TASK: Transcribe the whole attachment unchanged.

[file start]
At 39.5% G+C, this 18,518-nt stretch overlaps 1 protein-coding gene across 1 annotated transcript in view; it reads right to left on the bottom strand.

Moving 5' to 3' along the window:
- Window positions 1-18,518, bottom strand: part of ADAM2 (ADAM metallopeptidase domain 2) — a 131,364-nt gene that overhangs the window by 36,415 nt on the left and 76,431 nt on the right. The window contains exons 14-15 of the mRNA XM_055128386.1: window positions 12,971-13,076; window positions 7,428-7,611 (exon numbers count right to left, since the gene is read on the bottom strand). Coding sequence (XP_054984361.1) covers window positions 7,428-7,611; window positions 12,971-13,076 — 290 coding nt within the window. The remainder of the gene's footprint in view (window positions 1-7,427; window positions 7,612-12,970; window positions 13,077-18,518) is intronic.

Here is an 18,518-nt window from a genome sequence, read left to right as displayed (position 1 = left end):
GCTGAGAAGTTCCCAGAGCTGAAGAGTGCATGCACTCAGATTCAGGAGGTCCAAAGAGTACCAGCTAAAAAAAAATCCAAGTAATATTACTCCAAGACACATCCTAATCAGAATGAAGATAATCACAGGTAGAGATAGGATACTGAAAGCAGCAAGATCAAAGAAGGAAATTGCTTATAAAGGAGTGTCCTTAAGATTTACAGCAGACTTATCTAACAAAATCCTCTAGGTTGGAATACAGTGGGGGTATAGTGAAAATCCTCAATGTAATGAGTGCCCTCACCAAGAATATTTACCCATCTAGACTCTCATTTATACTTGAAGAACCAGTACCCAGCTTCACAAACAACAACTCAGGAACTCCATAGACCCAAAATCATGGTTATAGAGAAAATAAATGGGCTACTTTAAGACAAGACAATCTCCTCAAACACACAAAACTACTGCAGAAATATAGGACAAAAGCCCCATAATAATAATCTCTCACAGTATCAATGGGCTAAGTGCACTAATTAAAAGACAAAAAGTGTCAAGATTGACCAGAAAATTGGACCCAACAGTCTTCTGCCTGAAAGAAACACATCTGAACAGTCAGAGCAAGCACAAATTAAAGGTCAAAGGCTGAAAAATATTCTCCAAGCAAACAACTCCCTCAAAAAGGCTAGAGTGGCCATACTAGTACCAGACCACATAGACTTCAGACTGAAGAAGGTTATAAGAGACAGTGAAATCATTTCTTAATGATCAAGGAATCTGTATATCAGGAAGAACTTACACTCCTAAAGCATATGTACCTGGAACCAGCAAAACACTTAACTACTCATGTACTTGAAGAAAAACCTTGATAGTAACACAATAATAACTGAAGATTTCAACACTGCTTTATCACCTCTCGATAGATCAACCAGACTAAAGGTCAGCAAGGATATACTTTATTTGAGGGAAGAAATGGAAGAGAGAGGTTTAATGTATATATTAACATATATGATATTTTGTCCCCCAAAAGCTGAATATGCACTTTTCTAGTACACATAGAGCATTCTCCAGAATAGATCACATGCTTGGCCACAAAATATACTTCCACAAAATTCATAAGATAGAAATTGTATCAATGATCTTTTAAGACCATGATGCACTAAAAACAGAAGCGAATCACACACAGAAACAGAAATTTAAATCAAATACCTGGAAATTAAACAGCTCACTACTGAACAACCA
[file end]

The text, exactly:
At 39.5% G+C, this 18,518-nt stretch overlaps 1 protein-coding gene across 1 annotated transcript in view; it reads right to left on the bottom strand.

Moving 5' to 3' along the window:
- Window positions 1-18,518, bottom strand: part of ADAM2 (ADAM metallopeptidase domain 2) — a 131,364-nt gene that overhangs the window by 36,415 nt on the left and 76,431 nt on the right. The window contains exons 14-15 of the mRNA XM_055128386.1: window positions 12,971-13,076; window positions 7,428-7,611 (exon numbers count right to left, since the gene is read on the bottom strand). Coding sequence (XP_054984361.1) covers window positions 7,428-7,611; window positions 12,971-13,076 — 290 coding nt within the window. The remainder of the gene's footprint in view (window positions 1-7,427; window positions 7,612-12,970; window positions 13,077-18,518) is intronic.

Here is an 18,518-nt window from a genome sequence, read left to right as displayed (position 1 = left end):
GCTGAGAAGTTCCCAGAGCTGAAGAGTGCATGCACTCAGATTCAGGAGGTCCAAAGAGTACCAGCTAAAAAAAAATCCAAGTAATATTACTCCAAGACACATCCTAATCAGAATGAAGATAATCACAGGTAGAGATAGGATACTGAAAGCAGCAAGATCAAAGAAGGAAATTGCTTATAAAGGAGTGTCCTTAAGATTTACAGCAGACTTATCTAACAAAATCCTCTAGGTTGGAATACAGTGGGGGTATAGTGAAAATCCTCAATGTAATGAGTGCCCTCACCAAGAATATTTACCCATCTAGACTCTCATTTATACTTGAAGAACCAGTACCCAGCTTCACAAACAACAACTCAGGAACTCCATAGACCCAAAATCATGGTTATAGAGAAAATAAATGGGCTACTTTAAGACAAGACAATCTCCTCAAACACACAAAACTACTGCAGAAATATAGGACAAAAGCCCCATAATAATAATCTCTCACAGTATCAATGGGCTAAGTGCACTAATTAAAAGACAAAAAGTGTCAAGATTGACCAGAAAATTGGACCCAACAGTCTTCTGCCTGAAAGAAACACATCTGAACAGTCAGAGCAAGCACAAATTAAAGGTCAAAGGCTGAAAAATATTCTCCAAGCAAACAACTCCCTCAAAAAGGCTAGAGTGGCCATACTAGTACCAGACCACATAGACTTCAGACTGAAGAAGGTTATAAGAGACAGTGAAATCATTTCTTAATGATCAAGGAATCTGTATATCAGGAAGAACTTACACTCCTAAAGCATATGTACCTGGAACCAGCAAAACACTTAACTACTCATGTACTTGAAGAAAAACCTTGATAGTAACACAATAATAACTGAAGATTTCAACACTGCTTTATCACCTCTCGATAGATCAACCAGACTAAAGGTCAGCAAGGATATACTTTATTTGAGGGAAGAAATGGAAGAGAGAGGTTTAATGTATATATTAACATATATGATATTTTGTCCCCCAAAAGCTGAATATGCACTTTTCTAGTACACATAGAGCATTCTCCAGAATAGATCACATGCTTGGCCACAAAATATACTTCCACAAAATTCATAAGATAGAAATTGTATCAATGATCTTTTAAGACCATGATGCACTAAAAACAGAAGCGAATCACACACAGAAACAGAAATTTAAATCAAATACCTGGAAATTAAACAGCTCACTACTGAACAACCA